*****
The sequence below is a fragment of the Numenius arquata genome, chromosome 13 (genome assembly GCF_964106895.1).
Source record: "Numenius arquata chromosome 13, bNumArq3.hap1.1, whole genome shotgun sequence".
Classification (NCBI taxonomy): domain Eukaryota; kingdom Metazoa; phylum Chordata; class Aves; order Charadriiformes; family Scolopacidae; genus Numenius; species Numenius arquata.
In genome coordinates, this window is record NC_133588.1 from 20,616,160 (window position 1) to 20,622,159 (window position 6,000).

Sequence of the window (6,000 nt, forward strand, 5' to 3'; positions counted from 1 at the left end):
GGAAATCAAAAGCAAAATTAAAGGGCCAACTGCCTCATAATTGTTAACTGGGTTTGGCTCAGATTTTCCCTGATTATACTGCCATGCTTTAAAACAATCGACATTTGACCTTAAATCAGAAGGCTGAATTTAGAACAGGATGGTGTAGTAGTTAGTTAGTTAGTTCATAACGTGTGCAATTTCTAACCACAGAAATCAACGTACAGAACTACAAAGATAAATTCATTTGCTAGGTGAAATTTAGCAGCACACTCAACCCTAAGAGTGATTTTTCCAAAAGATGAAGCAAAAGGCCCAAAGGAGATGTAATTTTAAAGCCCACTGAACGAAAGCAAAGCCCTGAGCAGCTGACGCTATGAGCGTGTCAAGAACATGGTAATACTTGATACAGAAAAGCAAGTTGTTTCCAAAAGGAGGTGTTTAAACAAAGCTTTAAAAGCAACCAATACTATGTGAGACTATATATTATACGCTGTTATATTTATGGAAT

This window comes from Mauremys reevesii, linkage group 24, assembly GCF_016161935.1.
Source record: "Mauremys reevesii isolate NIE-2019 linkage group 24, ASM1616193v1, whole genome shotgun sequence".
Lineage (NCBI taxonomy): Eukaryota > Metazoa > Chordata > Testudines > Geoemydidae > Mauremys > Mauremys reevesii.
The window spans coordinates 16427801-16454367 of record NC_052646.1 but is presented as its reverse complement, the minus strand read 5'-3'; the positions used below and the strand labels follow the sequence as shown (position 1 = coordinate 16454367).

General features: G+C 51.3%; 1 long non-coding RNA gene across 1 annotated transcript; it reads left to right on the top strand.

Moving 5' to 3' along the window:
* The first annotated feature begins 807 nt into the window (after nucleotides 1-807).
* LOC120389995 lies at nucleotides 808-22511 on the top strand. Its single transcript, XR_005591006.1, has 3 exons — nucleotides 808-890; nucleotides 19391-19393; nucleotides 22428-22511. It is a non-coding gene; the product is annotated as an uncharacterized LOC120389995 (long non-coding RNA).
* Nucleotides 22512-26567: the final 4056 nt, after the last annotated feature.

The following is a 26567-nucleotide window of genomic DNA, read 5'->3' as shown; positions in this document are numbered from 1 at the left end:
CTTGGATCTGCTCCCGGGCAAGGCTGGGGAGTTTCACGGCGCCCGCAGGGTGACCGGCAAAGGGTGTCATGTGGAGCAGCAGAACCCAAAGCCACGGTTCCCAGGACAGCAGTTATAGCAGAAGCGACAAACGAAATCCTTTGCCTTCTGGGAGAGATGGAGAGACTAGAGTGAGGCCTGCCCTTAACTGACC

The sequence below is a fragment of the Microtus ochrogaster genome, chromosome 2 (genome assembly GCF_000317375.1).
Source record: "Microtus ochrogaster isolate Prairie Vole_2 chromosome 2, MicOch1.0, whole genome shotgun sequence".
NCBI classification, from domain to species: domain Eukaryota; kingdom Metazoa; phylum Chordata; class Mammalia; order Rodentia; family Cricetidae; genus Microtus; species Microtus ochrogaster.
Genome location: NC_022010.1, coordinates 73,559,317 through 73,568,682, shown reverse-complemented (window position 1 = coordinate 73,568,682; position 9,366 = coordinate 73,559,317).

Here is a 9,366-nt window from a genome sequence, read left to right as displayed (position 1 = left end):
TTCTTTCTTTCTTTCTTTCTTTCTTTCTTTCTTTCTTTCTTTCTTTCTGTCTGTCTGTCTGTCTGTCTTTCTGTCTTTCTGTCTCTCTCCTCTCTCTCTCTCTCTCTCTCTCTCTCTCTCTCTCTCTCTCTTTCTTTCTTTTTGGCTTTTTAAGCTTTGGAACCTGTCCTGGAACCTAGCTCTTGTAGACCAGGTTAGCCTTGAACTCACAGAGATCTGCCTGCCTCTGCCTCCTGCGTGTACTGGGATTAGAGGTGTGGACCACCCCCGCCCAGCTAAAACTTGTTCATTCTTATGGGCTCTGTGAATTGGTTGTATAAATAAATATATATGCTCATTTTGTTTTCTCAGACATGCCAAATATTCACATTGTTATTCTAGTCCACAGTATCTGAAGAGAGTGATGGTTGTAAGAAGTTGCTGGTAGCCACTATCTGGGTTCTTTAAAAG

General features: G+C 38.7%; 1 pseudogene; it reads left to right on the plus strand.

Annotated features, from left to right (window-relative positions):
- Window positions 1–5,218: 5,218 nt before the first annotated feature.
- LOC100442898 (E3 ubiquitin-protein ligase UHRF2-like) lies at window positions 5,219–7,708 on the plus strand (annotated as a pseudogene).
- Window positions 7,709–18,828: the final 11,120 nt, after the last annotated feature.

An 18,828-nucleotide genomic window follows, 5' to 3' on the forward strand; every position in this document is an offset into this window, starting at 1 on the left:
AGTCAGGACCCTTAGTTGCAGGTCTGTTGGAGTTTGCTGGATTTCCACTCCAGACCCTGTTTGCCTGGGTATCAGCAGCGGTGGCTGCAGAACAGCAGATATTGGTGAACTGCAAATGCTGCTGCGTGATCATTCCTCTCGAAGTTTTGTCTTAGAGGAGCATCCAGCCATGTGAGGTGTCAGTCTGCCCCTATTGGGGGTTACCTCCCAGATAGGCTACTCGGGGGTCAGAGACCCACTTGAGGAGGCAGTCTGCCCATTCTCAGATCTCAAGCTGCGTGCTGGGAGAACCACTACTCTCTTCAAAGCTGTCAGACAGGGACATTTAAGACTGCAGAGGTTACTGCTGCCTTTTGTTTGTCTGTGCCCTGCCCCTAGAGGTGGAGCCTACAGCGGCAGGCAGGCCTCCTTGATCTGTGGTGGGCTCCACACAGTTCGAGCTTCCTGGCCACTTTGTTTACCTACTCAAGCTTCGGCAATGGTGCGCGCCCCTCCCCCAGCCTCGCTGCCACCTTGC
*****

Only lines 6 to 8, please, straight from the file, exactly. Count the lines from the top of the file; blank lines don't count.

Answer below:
GGAAATCAAAAGCAAAATTAAAGGGCCAACTGCCTCATAATTGTTAACTGGGTTTGGCTCAGATTTTCCCTGATTATACTGCCATGCTTTAAAACAATCGACATTTGACCTTAAATCAGAAGGCTGAATTTAGAACAGGATGGTGTAGTAGTTAGTTAGTTAGTTCATAACGTGTGCAATTTCTAACCACAGAAATCAACGTACAGAACTACAAAGATAAATTCATTTGCTAGGTGAAATTTAGCAGCACACTCAACCCTAAGAGTGATTTTTCCAAAAGATGAAGCAAAAGGCCCAAAGGAGATGTAATTTTAAAGCCCACTGAACGAAAGCAAAGCCCTGAGCAGCTGACGCTATGAGCGTGTCAAGAACATGGTAATACTTGATACAGAAAAGCAAGTTGTTTCCAAAAGGAGGTGTTTAAACAAAGCTTTAAAAGCAACCAATACTATGTGAGACTATATATTATACGCTGTTATATTTATGGAAT

This window comes from Mauremys reevesii, linkage group 24, assembly GCF_016161935.1.
Source record: "Mauremys reevesii isolate NIE-2019 linkage group 24, ASM1616193v1, whole genome shotgun sequence".